Features

New Song in Sandtown

"New Song in Sandtown" Continued...

Issue: "The brain trust," June 30, 2012

New Song is going through restructuring. The school and housing programs have matured and function independently with their own boards. A different organization runs the health clinic. The jobs center closed for lack of money.

After serving nearly 25 years in this 15-square-block neighborhood, Allan Tibbels died of multiple organ failure in 2010 at the age of 55. Those who knew him said he would like how a story about New Song now focuses less on him and more on an individual born in the neighborhood-someone like Antoine Bennett, who rose from prison to become co-executive director of New Song Urban Ministries in 2007.

Bennett, now an elder at New Song church, says, "I went from selling cocaine to selling Coca Cola. ... For me, this corner is really resurrection intersection."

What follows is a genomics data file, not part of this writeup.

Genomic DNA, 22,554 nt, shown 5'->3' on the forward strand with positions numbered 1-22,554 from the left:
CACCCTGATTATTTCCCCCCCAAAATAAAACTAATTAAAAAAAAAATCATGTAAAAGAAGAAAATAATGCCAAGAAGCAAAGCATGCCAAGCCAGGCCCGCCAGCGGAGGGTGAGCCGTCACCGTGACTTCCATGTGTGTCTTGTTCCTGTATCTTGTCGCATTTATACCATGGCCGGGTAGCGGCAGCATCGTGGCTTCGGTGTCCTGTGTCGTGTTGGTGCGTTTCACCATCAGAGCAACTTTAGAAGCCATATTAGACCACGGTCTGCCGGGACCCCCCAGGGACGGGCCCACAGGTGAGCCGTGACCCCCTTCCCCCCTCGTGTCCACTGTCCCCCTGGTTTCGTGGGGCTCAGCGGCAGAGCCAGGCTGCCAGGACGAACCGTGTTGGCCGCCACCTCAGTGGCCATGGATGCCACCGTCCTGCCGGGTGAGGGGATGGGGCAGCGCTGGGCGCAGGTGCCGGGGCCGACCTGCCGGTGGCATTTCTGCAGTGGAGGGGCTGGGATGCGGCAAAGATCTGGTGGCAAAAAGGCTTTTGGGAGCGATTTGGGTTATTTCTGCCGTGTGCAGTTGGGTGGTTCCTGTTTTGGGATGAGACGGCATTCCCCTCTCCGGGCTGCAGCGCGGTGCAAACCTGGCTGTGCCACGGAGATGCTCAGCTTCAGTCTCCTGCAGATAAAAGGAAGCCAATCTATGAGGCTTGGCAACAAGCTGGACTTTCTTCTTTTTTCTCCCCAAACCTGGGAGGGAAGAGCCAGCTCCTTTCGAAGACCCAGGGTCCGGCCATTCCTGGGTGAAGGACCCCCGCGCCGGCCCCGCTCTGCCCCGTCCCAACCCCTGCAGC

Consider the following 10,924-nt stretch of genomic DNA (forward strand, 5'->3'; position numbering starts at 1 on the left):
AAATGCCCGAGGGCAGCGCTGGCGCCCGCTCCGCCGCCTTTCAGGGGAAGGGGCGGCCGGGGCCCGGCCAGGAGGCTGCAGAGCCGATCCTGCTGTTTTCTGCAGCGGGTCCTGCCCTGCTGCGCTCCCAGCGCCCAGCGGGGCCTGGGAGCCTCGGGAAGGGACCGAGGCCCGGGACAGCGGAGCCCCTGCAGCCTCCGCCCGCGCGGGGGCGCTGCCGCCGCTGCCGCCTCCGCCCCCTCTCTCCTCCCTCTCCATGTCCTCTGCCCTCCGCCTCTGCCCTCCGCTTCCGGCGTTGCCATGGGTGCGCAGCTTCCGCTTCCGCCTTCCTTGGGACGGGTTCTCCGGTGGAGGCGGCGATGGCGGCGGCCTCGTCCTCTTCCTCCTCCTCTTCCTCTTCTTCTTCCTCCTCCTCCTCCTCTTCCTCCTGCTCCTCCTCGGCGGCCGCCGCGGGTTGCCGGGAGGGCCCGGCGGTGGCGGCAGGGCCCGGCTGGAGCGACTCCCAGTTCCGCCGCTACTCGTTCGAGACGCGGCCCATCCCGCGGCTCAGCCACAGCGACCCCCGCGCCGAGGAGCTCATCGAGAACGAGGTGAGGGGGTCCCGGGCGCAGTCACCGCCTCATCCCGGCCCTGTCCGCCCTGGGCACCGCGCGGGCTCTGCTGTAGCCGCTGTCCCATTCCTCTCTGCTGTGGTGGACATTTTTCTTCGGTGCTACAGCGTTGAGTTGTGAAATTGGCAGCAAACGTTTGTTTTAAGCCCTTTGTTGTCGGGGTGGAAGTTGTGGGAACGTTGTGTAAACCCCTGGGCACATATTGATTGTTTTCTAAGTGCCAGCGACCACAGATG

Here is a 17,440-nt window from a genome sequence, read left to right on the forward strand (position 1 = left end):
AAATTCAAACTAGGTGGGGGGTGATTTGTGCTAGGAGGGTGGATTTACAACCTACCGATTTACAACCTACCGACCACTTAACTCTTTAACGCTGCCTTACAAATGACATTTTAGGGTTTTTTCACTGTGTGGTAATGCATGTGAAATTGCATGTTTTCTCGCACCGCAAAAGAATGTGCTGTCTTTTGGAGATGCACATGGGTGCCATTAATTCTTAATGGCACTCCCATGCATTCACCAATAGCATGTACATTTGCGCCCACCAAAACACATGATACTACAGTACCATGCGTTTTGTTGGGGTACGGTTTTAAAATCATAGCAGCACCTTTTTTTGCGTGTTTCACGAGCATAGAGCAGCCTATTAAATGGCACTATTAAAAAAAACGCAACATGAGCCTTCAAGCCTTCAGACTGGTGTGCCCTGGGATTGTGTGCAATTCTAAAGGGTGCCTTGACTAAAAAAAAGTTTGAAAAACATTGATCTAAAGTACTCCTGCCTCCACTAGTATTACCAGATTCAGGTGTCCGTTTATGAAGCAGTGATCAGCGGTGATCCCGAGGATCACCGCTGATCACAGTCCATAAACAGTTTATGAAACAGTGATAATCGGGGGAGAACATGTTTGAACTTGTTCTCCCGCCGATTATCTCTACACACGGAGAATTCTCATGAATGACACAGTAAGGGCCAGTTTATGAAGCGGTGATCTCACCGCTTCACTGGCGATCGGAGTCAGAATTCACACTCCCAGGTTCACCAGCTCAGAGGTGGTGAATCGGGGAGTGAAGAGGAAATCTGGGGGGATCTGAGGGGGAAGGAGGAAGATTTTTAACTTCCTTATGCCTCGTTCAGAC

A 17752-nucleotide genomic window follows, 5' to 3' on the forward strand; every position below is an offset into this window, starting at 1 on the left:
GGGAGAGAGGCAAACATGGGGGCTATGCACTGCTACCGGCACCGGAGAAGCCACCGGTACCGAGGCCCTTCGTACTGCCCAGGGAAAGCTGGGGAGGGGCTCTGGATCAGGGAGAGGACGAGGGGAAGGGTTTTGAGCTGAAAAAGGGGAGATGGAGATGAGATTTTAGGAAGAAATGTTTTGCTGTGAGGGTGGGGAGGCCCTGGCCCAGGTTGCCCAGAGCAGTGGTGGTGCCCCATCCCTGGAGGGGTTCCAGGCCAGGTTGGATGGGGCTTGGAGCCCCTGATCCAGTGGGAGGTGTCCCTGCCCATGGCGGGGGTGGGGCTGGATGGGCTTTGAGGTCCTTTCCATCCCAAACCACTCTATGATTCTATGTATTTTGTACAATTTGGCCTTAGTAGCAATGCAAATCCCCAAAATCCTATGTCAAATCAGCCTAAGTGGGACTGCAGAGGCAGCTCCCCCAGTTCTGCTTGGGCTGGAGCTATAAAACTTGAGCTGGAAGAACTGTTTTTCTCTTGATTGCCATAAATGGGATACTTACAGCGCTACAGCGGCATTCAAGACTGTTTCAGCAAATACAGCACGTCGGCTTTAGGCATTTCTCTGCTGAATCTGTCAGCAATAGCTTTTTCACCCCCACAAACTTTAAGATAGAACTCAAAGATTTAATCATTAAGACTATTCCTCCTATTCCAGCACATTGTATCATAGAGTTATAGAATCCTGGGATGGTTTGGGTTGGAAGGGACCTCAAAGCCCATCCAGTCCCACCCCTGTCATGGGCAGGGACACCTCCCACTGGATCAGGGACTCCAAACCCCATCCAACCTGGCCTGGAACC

Money Box

New Song Urban Ministries reported $386,225 in contributions and grants in 2011. Total expenses were $398,650.

The organization had $460,700 in assets at the end of 2011.

Co-executive directors Antoine Bennett and Patty Prasada-Rao each received a salary of $45,000 in 2011.

This year's budget: $396,640.

Read profiles of finalists and winners from 2006 through 2012 on WORLD's Hope Award page.

Edward Lee Pitts
Edward Lee Pitts

Lee is WORLD's Washington Bureau chief. As a reporter for the Chattanooga Times Free Press, he was embedded with a National Guard unit in Iraq. He also once worked in the press office of Sen. Lamar Alexander.

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